So back to happiness–which is an emotion, which is part of the mind. A happy person isn’t happy because he values certain things (e.g. wealth or the body) above intellect. In reality it is his intellect that produces the emotion–his intelligence that values those things. A sad person isn’t unhappy because he chooses intellect above all things–but perhaps those things his intelligence values are lacking in his life.

Maybe the proper question is not a dichotomy between the mind and happiness–but what kind of happiness the mind is looking for.

Finally–this doesn’t touch yet on that other controversial dichotomy: that of the body (which includes the brain and the mind), and the spirit/soul.


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In a controversial story that broke in Time in 2007, Mother Teresa’s secret letters confess an emptiness that troubled her in her last years:

The letters, many of them preserved against her wishes (she had requested that they be destroyed but was overruled by her church), reveal that for the last nearly half-century of her life she felt no presence of God whatsoever

Author Christopher Hitchens, an atheist and a long-time critic of Mother Teresa, described the revelation as eye-opening both to non-believers and believers alike. In this video, Hitchen’s jousts with Christian pastor Bill Donohue about Mother Teresa’s secret confessions:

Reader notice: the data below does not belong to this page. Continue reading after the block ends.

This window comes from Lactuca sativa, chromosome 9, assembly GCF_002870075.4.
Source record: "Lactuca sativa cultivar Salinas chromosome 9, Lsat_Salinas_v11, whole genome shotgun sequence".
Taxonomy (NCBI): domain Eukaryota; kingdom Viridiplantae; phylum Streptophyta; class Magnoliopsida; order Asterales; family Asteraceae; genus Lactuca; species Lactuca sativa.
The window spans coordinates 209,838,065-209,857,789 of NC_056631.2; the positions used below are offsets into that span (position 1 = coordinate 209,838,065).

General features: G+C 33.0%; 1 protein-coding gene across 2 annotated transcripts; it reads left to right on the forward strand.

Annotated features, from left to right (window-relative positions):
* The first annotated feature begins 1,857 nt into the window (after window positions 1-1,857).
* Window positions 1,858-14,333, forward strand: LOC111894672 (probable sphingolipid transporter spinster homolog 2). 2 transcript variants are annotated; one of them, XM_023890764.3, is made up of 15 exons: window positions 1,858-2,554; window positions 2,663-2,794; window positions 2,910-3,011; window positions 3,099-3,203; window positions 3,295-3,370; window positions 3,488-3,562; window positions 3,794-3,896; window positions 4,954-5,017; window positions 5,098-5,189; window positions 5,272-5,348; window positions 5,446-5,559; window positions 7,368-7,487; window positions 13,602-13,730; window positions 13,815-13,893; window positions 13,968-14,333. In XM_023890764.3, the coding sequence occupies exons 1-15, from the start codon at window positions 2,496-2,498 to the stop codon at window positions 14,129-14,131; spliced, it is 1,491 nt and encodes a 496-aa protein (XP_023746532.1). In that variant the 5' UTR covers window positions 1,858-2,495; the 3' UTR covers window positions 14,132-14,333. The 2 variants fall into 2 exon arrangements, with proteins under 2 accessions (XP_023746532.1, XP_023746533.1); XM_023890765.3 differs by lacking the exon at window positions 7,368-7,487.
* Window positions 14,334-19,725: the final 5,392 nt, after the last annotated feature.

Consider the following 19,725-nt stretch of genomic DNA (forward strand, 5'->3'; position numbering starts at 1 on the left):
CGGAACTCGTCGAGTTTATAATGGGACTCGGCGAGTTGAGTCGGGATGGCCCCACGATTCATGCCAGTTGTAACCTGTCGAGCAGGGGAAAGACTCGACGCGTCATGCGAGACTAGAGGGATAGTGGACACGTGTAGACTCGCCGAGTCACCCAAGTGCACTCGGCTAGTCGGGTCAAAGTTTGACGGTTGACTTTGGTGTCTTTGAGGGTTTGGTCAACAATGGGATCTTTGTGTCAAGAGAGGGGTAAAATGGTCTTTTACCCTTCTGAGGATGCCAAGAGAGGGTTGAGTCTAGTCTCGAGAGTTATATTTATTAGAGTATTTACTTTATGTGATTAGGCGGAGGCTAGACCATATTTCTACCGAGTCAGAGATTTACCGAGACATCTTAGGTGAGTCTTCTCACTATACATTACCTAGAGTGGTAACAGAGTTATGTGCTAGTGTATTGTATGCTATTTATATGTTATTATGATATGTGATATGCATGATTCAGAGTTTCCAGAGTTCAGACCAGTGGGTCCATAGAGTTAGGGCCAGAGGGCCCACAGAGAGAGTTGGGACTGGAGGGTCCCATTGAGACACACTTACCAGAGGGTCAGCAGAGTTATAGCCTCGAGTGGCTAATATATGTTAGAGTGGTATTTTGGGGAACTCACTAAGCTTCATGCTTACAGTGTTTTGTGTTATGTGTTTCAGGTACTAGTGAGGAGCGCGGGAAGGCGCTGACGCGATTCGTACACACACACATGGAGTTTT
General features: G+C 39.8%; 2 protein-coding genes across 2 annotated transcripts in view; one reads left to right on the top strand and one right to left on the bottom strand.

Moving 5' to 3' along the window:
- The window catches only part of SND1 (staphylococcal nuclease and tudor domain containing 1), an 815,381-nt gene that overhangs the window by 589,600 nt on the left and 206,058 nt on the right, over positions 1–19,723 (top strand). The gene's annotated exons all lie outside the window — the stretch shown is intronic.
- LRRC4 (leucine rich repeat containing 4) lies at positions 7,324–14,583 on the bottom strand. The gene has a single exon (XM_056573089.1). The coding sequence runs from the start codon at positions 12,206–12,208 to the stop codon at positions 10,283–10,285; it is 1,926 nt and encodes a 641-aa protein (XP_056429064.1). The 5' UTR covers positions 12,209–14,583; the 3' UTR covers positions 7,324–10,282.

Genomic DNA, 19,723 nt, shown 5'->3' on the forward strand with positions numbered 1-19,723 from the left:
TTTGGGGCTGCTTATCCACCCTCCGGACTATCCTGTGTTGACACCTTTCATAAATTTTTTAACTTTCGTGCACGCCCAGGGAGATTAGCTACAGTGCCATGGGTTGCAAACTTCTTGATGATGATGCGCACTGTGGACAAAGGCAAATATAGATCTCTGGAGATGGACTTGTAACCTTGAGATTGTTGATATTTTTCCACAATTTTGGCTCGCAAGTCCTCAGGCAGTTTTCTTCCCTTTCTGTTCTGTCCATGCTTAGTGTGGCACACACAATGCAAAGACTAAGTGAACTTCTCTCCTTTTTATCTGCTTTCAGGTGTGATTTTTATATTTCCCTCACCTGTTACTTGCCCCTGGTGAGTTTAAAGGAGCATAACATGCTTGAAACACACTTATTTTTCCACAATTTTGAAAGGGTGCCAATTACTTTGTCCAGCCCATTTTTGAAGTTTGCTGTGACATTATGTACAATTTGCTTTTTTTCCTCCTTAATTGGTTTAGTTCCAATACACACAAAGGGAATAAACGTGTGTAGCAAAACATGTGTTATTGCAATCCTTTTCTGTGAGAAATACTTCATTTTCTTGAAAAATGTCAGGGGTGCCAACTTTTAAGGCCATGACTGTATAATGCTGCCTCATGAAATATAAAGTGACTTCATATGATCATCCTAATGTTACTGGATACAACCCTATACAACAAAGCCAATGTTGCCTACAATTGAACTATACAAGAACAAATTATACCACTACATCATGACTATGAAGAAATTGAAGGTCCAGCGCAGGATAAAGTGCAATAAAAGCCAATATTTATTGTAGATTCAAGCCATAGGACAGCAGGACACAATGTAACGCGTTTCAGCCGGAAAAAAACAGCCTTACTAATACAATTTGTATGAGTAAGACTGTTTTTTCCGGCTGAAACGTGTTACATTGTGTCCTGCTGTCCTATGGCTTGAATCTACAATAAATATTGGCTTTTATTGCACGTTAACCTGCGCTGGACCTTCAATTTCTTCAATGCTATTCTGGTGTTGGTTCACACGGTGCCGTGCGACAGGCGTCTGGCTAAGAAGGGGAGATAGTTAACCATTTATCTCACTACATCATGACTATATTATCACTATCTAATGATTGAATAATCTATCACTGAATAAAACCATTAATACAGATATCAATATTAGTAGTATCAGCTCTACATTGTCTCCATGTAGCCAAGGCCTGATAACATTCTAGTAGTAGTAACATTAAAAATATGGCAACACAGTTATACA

(Thanks to Daniel’s site for bringing this video to my attention).

This undestandably raises a lot of controversial faith questions like is faith necessary to do good works? Mother Teresa actively sought for faith her entire life and decorated her life with charitable works, and yet despite this self-confesses to have not found God in her life. Against this benchmark, how do people evaluate their own faith (or claim to faith)?

Here’s some soundbites in reaction to the article:

Albert Mohler: The recent revelations of Mother Teresa’s spiritual struggle should remind all believing Christians that our faith is in Christ — not in our feelings.

Rene Bas: Why does God allow the dark night of the soul to visit His most faithful children? Because they are being deified! They are being engoddened! They must lose all feeling of self-love. They must learn to will to love God even if the senses get no joy out of it.

Simply put: if your feelings can’t feel God, don’t trust them?

What do you think?

*** edit add: Mother Teresa’s spiritual emptiness was cause for an exorcism performed on her, which we featured sometime back.

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Here’s a popular S-Curve about market emotions:

The idea behind this graph is to implement “contrarian investing” or betting against the crowd. The markets, being an expression of investor emotions, have a tendency to overshoot the underlying economics that they are supposed to represent.

However, especially with the markets roiling nowadays on large bank failures and market uncertainty, very rarely do we see stock prices reflect the smooth S-curve depicted above. In reality, the curves are choppy and unpredictable.